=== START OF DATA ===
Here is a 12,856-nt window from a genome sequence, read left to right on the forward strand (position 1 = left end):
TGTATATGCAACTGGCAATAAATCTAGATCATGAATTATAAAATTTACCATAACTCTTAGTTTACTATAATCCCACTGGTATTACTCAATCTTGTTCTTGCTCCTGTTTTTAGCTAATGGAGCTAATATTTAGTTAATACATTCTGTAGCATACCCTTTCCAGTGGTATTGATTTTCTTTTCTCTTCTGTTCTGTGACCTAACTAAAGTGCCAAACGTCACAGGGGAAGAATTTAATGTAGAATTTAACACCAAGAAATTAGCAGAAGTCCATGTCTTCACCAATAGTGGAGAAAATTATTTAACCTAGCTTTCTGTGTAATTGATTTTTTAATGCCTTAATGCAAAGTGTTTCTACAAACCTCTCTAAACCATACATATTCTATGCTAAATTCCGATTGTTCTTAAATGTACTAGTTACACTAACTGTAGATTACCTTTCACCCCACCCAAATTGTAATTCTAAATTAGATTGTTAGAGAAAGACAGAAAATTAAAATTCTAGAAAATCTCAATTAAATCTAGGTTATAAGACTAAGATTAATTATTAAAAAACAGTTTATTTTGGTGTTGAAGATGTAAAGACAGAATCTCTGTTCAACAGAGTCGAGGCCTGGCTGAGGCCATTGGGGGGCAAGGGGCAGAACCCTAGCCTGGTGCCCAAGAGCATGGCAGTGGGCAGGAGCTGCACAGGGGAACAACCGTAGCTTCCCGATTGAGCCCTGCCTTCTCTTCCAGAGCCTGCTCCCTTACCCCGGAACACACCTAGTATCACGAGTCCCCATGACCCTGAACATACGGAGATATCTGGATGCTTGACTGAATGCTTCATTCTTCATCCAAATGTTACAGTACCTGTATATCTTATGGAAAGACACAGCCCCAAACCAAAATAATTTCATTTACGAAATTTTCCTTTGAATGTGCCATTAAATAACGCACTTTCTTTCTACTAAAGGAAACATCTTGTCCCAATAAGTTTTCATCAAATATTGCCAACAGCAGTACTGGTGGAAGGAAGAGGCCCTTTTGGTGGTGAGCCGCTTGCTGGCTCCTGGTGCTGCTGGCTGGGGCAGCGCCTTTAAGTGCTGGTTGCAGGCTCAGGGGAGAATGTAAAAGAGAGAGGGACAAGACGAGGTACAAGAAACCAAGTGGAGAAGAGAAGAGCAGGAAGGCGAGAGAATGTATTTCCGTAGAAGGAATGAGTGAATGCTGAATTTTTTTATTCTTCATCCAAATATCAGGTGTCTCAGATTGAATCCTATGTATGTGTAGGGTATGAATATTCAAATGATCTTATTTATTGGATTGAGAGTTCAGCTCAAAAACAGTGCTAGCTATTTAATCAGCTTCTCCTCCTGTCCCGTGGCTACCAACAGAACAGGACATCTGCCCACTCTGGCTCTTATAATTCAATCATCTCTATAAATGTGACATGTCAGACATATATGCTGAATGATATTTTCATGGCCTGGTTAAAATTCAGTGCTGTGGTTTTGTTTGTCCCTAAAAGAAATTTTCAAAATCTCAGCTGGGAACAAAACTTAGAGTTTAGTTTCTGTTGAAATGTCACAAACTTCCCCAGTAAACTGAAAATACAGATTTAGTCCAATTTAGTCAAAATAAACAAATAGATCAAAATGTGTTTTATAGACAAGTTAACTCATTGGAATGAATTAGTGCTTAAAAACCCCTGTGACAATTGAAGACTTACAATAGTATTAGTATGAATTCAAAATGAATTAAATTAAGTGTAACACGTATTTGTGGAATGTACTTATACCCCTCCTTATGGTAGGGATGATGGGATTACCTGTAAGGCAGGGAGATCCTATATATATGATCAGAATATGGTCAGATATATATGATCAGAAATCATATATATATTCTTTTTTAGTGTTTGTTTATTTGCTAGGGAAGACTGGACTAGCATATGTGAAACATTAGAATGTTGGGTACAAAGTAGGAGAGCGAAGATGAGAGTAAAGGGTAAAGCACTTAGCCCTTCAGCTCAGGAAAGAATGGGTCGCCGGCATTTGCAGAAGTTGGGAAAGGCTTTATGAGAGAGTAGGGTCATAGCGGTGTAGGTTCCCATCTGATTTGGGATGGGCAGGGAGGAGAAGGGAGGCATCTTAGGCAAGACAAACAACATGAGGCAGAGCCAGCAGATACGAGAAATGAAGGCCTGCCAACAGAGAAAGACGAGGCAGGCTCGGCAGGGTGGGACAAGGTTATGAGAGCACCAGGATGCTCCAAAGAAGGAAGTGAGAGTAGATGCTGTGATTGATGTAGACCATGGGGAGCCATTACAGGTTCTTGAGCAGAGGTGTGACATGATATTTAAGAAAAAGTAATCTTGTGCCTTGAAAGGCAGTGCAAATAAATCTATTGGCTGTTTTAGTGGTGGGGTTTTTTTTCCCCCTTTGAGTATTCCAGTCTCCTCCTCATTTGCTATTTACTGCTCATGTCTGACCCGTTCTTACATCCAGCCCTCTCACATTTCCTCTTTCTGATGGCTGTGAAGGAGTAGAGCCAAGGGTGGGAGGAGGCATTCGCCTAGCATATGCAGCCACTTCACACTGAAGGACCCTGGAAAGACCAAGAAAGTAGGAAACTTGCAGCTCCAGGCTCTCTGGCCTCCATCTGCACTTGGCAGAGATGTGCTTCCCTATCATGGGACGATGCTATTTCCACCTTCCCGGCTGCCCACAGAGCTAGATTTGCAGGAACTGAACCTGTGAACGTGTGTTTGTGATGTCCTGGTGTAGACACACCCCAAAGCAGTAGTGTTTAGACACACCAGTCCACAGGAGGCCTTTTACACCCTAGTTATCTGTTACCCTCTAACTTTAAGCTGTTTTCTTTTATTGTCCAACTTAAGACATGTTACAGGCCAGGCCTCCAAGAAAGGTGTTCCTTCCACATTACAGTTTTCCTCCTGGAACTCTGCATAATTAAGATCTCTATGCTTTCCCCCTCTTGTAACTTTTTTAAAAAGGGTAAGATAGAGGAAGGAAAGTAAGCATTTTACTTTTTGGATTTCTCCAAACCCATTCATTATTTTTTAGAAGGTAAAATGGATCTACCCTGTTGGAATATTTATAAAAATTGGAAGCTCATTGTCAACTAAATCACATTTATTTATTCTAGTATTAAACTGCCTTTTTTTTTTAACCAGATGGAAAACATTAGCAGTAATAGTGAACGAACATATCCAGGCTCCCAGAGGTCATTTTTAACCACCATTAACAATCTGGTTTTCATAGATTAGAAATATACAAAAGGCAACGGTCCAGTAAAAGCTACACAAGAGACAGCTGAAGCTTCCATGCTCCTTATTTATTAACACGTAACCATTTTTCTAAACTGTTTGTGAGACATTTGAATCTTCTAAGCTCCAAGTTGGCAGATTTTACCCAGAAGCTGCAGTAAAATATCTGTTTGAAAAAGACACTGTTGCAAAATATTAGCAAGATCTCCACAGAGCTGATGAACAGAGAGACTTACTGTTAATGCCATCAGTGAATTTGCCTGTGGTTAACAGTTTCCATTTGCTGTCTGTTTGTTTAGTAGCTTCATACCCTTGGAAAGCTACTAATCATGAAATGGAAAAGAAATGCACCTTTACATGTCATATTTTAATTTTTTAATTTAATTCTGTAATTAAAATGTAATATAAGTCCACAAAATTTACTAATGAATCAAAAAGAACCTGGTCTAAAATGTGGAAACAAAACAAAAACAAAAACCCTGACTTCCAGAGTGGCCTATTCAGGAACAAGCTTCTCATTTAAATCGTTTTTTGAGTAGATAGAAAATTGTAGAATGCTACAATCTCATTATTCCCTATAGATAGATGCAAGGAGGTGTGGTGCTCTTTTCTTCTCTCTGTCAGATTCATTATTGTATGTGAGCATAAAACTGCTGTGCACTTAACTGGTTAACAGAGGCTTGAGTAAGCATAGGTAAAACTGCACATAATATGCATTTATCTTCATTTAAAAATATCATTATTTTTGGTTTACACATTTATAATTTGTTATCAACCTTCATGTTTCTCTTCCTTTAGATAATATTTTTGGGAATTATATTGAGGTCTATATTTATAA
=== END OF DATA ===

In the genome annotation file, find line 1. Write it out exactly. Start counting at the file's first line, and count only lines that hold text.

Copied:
Here is a 12,856-nt window from a genome sequence, read left to right on the forward strand (position 1 = left end):